He stated that confusing millions with billions was a terrible error, and had caused much mischief in the world. The innumeracy of otherwise educated people appalled him - though he left that said only by implication, perhaps not wanting to make us any more arrogant than we already were.

I think he was very much onto something. As we go through adulthood we encounter big numbers all the time, and have to make some sense of there being 15,000 people in a town in 1980 and 19,000 in 2000; of salaries, world population, budgets, odometer readings. We gradually build up a storehouse of these, to gain some control (beyond the mere manipulation of the symbols) of big numbers. And we do this along much the same lines as we do vocabulary - the brighter ones keep acquiring more understanding and more control, so that even a number such as 11.2 million might have some sense to it. And we know that a billion is much more than that, even if we can't make a very precise picture in our heads. Much, much more.

It turns out to be one of those rough measures of intelligence. Anyone might mishear or misspeak on occasion, but consistently messing up million and billion as concepts, just because they sound alike, is a sign, not only of a person who doesn't work with large numbers much, but of one who does not understand the large numbers that flow past him in his life.

Sunday, August 08, 2010

Special-Interest Group

I have used the word tribe to describe the American cultural groups, including its political factions. I have made a point of including liberals in that primarily because they deny it. Perhaps the phrase special-interest group would serve better to describe progressives.

To themselves, liberals see their ideology as more a cast of mind, an attitude. They see liberalism as a viewpoint, almost a character, that others possess in greater or lesser degree. They are tolerant - in the fashion of adults very patiently teaching children or primitive peoples what is good for them; they respect learning per se - except that is no longer true; they are generous - particularly when it comes in the form of inducing the government to distribute funds to good things. Their characters are not devoid of these good characteristics - many are indeed tolerant, generous, and respectful of learning. But they do not see how these virtues are slowly poisoned by other attitudes, until they become net negatives for those around them. One can almost identify liberal ideas by this method - excellent ideas which left things worse off as the unforeseen negatives slowly gained ascendancy. Vietnam is a good example; the United Nations another; affirmative action is still a net positive for middle-class and upper-class blacks, and so thus perhaps good for intergroup comity and the nation as a whole. But black poverty has not remitted.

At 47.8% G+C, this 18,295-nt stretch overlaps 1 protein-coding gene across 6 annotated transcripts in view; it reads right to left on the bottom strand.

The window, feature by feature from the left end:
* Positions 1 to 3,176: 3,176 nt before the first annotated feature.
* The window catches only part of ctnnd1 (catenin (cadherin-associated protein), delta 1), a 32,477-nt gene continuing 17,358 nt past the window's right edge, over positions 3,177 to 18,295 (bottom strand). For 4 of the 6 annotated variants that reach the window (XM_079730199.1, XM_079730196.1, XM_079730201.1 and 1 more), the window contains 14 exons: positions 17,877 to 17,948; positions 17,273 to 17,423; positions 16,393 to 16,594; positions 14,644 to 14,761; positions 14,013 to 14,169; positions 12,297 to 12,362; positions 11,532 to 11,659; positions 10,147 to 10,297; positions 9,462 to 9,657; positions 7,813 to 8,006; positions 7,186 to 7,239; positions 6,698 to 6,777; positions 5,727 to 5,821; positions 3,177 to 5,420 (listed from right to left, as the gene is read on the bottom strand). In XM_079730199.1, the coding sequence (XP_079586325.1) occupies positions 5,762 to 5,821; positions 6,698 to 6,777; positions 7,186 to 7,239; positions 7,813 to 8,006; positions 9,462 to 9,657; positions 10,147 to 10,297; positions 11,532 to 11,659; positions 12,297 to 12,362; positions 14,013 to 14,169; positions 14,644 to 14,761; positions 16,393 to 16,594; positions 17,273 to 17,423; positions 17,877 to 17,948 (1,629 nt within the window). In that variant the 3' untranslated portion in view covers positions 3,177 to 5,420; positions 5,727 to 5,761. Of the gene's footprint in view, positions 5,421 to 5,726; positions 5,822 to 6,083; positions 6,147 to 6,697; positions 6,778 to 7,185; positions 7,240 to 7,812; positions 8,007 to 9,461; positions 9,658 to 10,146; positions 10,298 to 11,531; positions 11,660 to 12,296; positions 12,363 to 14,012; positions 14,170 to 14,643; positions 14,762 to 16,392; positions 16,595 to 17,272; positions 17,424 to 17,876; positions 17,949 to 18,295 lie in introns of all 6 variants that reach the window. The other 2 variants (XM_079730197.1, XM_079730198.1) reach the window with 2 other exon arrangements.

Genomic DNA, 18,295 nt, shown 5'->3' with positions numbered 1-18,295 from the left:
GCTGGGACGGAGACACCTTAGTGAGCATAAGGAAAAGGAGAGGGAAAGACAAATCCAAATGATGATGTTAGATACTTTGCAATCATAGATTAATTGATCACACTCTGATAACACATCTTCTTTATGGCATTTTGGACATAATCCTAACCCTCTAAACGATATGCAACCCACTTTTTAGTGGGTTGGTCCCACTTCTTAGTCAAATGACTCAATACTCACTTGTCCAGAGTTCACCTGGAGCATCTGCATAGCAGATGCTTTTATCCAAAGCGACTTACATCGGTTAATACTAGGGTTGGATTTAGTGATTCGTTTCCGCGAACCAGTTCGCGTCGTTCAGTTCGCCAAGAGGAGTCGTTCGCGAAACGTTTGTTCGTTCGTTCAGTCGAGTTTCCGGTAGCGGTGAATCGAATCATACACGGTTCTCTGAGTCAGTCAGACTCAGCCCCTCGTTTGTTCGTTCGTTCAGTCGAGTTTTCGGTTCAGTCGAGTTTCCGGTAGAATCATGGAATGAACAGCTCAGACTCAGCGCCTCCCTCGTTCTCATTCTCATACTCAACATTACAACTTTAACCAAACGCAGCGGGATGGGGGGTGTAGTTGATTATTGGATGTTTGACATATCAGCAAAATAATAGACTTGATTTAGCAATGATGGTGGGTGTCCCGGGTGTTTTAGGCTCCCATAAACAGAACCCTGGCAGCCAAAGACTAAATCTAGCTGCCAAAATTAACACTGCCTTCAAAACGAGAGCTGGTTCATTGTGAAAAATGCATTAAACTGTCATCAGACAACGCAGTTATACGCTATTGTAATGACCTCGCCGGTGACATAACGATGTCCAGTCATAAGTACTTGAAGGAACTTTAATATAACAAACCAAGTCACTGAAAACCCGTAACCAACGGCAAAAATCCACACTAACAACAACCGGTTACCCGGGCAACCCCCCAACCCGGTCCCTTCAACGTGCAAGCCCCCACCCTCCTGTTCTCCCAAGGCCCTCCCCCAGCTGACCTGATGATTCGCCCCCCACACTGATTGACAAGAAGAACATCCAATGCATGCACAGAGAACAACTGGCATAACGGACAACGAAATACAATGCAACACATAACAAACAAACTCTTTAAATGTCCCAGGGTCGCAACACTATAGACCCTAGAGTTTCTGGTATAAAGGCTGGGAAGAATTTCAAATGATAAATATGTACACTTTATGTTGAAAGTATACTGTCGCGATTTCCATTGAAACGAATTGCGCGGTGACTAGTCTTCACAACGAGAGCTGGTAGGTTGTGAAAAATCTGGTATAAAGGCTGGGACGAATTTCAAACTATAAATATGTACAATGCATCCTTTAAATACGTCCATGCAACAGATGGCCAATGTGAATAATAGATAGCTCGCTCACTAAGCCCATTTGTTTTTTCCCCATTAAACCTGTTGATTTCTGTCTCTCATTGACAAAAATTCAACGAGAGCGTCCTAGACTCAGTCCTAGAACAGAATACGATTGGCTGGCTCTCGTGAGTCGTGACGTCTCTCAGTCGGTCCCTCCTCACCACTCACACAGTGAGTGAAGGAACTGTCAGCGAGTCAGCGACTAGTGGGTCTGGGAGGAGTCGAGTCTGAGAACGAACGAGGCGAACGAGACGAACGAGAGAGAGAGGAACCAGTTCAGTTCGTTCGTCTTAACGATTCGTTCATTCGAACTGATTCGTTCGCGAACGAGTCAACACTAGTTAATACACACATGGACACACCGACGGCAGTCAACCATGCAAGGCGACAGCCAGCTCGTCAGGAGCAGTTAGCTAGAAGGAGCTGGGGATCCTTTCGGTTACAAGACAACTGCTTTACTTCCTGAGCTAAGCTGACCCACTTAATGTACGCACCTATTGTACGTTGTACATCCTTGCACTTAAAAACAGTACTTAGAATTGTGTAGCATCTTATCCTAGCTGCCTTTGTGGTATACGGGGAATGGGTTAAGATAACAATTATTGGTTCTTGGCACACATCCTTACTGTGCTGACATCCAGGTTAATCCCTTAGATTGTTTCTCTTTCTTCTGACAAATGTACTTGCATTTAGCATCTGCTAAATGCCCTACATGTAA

These negatives are often embedded in the special interest advantage of policies that progressives prefer. They may indeed believe that these are policies that make a better society, and are good for all of us, particularly the downtrodden. Heck, the policies they prefer might even be better, though that's another discussion. But there is no getting around that the growth of government occurs in specific areas, and these areas mean more jobs for liberals - directly, as in government, or indirectly in universities, nonprofits, and government-watching media. New regulations mean new regulators; student aid means professors; new services mean new service providers. A class of people benefit. I don't say that they vote only their own self-interest. I do say that like all moralists in government they are completely unaware that self-interest enters into the equation at all.

There is not only wealth, but status that derives from cultural dominance as well. That is more subtle, but just as powerful, and very much in evidence in progressive advocacy.

Lights Across The Water

There is something quite peaceful and beautiful about a NH lake on a still, clear night. You have to wait for the teenagers on the lake to pipe down before you can get to that point, but it is pleasant nonetheless.

The brighter, bluer lights, usually for security purposes somewhere are less attractive and bothersome. There's nothing for it. You can't expect people to make things less safe just so your visual preferences are addressed. But looking across a lake, lights on the other side, is a picture of tranquility. You can see those places a homey and cheery without actually having to deal with any of the possibly annoying folks staying there. Inns look that way to travelers, at least in English literature

Perhaps it is because there are few places in NH with a lengthy view and a good patch of sky other than hilltops and lakes (NH - The Small Sky State), and I like views. It was many years ago, before Ben was even born, that I set out well after from Cow Island, heading over to Skip Brown's Marina in a canoe. Absolutely still, with the stars easily visible in reflection. I didn't know the constellations then, just Orion and The Big Dipper, but I thought I could tell which were Mars and Venus.

I learned many of the Constellations later, in an effort to acquire knowledge that wasn't going to change next year. Natural history is good for that. I paid some attention year 'round, even with the light pollution and high trees of my neighborhood, but the clearest looks were always in summer, looking south across a lake from a Lutheran camp.

Different lake, different camp, different denomination, but still looking south, so Scorpio and Sagittarius still dominated the horizon, the Summer Triangle the overhead, in late summer. Sagittarius is supposed to be an archer, but that's only because they didn't have teapots when they were first naming them in the Middle East. It's clearly a teapot. I don't know what we would make of the collection of stars we call Ophiuchus now, but guy-holding-a-big-snake probably wouldn't leap to mind anymore in this culture.